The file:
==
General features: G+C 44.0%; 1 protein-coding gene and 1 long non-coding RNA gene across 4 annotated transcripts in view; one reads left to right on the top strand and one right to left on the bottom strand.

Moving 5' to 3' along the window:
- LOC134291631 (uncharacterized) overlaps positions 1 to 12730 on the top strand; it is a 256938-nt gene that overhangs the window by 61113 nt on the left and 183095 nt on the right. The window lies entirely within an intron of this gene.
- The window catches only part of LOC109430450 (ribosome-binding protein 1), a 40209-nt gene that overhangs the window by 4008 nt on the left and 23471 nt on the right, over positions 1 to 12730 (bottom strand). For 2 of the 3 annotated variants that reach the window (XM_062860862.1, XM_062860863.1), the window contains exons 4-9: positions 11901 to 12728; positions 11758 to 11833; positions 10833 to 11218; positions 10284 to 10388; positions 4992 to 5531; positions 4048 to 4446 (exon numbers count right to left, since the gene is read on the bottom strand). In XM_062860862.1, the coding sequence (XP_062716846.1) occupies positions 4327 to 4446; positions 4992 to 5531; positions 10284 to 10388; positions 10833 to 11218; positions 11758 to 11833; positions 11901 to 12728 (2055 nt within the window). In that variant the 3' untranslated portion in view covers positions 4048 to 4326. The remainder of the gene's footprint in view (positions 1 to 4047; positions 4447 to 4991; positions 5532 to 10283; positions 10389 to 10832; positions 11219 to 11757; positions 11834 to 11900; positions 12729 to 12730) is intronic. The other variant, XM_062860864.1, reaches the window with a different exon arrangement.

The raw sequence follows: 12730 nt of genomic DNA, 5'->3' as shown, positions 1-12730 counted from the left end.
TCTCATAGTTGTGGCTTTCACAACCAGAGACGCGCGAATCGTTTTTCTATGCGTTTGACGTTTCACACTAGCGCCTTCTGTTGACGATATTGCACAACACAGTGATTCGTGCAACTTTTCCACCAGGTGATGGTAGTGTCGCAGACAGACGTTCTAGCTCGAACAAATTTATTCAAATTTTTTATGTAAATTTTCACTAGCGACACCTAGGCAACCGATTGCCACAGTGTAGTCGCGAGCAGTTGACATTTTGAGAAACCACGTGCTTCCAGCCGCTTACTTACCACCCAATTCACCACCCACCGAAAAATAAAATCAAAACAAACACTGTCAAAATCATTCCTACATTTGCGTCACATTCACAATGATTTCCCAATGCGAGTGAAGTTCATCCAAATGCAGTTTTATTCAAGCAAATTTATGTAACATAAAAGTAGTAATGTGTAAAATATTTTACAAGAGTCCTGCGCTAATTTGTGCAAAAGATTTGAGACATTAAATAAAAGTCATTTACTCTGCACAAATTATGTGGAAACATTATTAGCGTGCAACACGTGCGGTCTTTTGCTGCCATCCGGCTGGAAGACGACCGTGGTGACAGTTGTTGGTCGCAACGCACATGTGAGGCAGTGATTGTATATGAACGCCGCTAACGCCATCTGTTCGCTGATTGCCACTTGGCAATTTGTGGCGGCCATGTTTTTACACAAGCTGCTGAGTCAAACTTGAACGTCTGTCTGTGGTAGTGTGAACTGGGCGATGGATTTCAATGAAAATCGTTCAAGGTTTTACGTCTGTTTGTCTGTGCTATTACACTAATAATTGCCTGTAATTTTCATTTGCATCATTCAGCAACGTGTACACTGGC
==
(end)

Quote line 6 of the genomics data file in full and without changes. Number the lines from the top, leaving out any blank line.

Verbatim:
TCTCATAGTTGTGGCTTTCACAACCAGAGACGCGCGAATCGTTTTTCTATGCGTTTGACGTTTCACACTAGCGCCTTCTGTTGACGATATTGCACAACACAGTGATTCGTGCAACTTTTCCACCAGGTGATGGTAGTGTCGCAGACAGACGTTCTAGCTCGAACAAATTTATTCAAATTTTTTATGTAAATTTTCACTAGCGACACCTAGGCAACCGATTGCCACAGTGTAGTCGCGAGCAGTTGACATTTTGAGAAACCACGTGCTTCCAGCCGCTTACTTACCACCCAATTCACCACCCACCGAAAAATAAAATCAAAACAAACACTGTCAAAATCATTCCTACATTTGCGTCACATTCACAATGATTTCCCAATGCGAGTGAAGTTCATCCAAATGCAGTTTTATTCAAGCAAATTTATGTAACATAAAAGTAGTAATGTGTAAAATATTTTACAAGAGTCCTGCGCTAATTTGTGCAAAAGATTTGAGACATTAAATAAAAGTCATTTACTCTGCACAAATTATGTGGAAACATTATTAGCGTGCAACACGTGCGGTCTTTTGCTGCCATCCGGCTGGAAGACGACCGTGGTGACAGTTGTTGGTCGCAACGCACATGTGAGGCAGTGATTGTATATGAACGCCGCTAACGCCATCTGTTCGCTGATTGCCACTTGGCAATTTGTGGCGGCCATGTTTTTACACAAGCTGCTGAGTCAAACTTGAACGTCTGTCTGTGGTAGTGTGAACTGGGCGATGGATTTCAATGAAAATCGTTCAAGGTTTTACGTCTGTTTGTCTGTGCTATTACACTAATAATTGCCTGTAATTTTCATTTGCATCATTCAGCAACGTGTACACTGGC